Rosalee is hard at work! I say this because while she does a good job playing apothecary and dealing with people, her real passion seems to lie in research and making zaubertranks. And solving problems, but the people part of that isn't her joy. Aw, Monroe, you're acting like a real partner in the shop! Not just being nice to the customers, but apparently he is down there on a regular basis whenever he finishes with his daily round of clock and watch repairs. So cute. Less cute is the nervousness he's still got when talking about his family and the fact that "old-fashioned" is totally a euphemism for "racist as fuck." Not charming, Monroe. Really not charming. Look, just tell her what you haven't told them so she can get started on helping you figure out a solution. That's what partners do for each other. No? No. He will instead distract and evade, and Rosalee's letting him get away with it, probably partly because she's still in the first blush of yay-engaged! and partly because she knows he has problems with his parents and is trying not to force things too far too fast. Plus, yeah, they're supposed to have time to address these things. Not that they're getting it, as Monroe's mother will now proceed to cockblock. That's probably for the best; I can't imagine sex in the shop is the safest idea in the world. Too many ingredients that could get broken. Alice runs rampant over the phone call to the point where poor Monroe literally cannot get a word in edgewise; this looks to be at least as much by his early upbringing as by the speed with which she's talking. We know Monroe is capable of being assertive and even inappropriately humorous at times, but that's when he's dealing with equals and friends, and his parents appear to be neither. Oh honey. Rosalee is duly pissed at him for a) the fact that his parents will now be staying in their house and b) the fact that he hasn't told them it's their house now. Uh, yeah, I would be too. Honestly, even without Rosalee living with him this is rude and one hell of an imposition, no matter who the people are. Doubly so since it sounds like Monroe hasn't made contact in a number of months if not years, so it would be smart to take slow steps? No? Still no. I give up on people.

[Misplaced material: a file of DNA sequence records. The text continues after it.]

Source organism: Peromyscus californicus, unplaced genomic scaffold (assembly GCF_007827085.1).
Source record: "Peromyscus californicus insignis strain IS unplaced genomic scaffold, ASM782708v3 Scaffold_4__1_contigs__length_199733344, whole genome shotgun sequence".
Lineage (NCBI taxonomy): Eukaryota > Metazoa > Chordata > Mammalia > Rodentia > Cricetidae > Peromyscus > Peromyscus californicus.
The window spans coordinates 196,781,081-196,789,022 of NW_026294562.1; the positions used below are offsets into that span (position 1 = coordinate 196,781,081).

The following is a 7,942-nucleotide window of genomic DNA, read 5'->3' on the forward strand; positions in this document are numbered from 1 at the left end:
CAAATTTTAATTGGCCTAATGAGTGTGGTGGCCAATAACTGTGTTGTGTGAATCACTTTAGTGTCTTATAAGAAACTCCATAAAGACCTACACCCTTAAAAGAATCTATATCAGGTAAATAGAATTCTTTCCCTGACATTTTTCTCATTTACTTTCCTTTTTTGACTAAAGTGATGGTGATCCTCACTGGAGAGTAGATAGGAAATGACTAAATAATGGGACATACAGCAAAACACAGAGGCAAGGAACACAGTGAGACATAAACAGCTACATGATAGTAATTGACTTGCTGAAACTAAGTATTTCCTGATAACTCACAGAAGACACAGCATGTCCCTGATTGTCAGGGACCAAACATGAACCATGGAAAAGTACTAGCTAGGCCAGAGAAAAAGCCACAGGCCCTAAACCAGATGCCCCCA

No, wait, we have Sebastien! I don't give up on people after all. Outside a cafe on the phone, which is not the least conspicuous place ever, but at least gives him the opportunity to notice if anyone's paying undue attention to him while simultaneously offering outdoor background noise to cover his conversation. Not the choice I would make for a secure phone call but, okay, we'll go with it. In French, too! Evidently we're all getting comfortable enough with French that the subtitles omit a few phrases, nothing key (C'est moi, Oui) but definitely omitted. He's calling to alert Renard to the fact that Adalind was called into Viktor's presence and that he saw photos of Frenay, Meisner, and Tavitian while he was there. Renard doesn't seem to be so much bothered by that as he is curious what Viktor could have been doing talking with Adalind for only a few minutes; evidently this is enough to conclude on his part that Viktor is preparing to make a move on Adalind, and to sic Meisner on her first. I can't even begin to speculate what Meisner's supposed to do, but I hope he's been given explicit instructions given his lack of subtlety prior. This also has the feel of Renard dropping the hammer on Adalind, in no small part because it parallels both indirectly and with word choice how he dealt with Eric. Hey, speaking of word choice, let's all give Renard some side-eye for starting out in what sounds like the familiar and then switching to the formal. Which I think is the first time we've ever heard them do that. Either we're mis-hearing or that's a slip up between actors, because I would expect them to make a bigger deal of growing close enough to refer to each other in either direction in the familiar. Though, as well, if Renard were relaxing that much, I would definitely expect him to relax in that direction before Sebastien, who appears to be deeply conditioned to bow and be polite to the Royals. So. What exactly is Meisner going to do? Well, it's not like they're going to tell us that, though safe money's on at least kidnapping. And mother-napping, since the two come as a package deal right now, yes, I had to.